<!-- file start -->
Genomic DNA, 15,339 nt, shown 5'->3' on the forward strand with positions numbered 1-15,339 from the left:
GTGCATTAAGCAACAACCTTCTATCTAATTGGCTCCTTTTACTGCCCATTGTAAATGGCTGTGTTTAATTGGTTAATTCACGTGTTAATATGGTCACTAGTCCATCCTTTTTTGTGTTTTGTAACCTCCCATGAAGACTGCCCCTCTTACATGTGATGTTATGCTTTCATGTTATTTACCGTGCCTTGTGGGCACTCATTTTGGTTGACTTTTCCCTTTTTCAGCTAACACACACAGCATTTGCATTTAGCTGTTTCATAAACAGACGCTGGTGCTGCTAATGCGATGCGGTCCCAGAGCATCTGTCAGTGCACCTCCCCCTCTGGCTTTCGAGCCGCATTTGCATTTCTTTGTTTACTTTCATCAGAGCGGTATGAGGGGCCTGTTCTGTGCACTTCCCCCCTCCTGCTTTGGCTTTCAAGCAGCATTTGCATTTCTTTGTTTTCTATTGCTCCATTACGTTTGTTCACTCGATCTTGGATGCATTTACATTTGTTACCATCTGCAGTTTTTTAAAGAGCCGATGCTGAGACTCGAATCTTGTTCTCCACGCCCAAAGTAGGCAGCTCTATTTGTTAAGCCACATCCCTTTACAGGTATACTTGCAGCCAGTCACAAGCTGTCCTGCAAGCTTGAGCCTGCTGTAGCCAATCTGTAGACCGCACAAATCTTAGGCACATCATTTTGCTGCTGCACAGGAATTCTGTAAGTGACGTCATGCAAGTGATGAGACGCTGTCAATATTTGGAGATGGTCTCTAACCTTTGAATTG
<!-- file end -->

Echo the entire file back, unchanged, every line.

Genomic DNA, 15,339 nt, shown 5'->3' on the forward strand with positions numbered 1-15,339 from the left:
GTGCATTAAGCAACAACCTTCTATCTAATTGGCTCCTTTTACTGCCCATTGTAAATGGCTGTGTTTAATTGGTTAATTCACGTGTTAATATGGTCACTAGTCCATCCTTTTTTGTGTTTTGTAACCTCCCATGAAGACTGCCCCTCTTACATGTGATGTTATGCTTTCATGTTATTTACCGTGCCTTGTGGGCACTCATTTTGGTTGACTTTTCCCTTTTTCAGCTAACACACACAGCATTTGCATTTAGCTGTTTCATAAACAGACGCTGGTGCTGCTAATGCGATGCGGTCCCAGAGCATCTGTCAGTGCACCTCCCCCTCTGGCTTTCGAGCCGCATTTGCATTTCTTTGTTTACTTTCATCAGAGCGGTATGAGGGGCCTGTTCTGTGCACTTCCCCCCTCCTGCTTTGGCTTTCAAGCAGCATTTGCATTTCTTTGTTTTCTATTGCTCCATTACGTTTGTTCACTCGATCTTGGATGCATTTACATTTGTTACCATCTGCAGTTTTTTAAAGAGCCGATGCTGAGACTCGAATCTTGTTCTCCACGCCCAAAGTAGGCAGCTCTATTTGTTAAGCCACATCCCTTTACAGGTATACTTGCAGCCAGTCACAAGCTGTCCTGCAAGCTTGAGCCTGCTGTAGCCAATCTGTAGACCGCACAAATCTTAGGCACATCATTTTGCTGCTGCACAGGAATTCTGTAAGTGACGTCATGCAAGTGATGAGACGCTGTCAATATTTGGAGATGGTCTCTAACCTTTGAATTG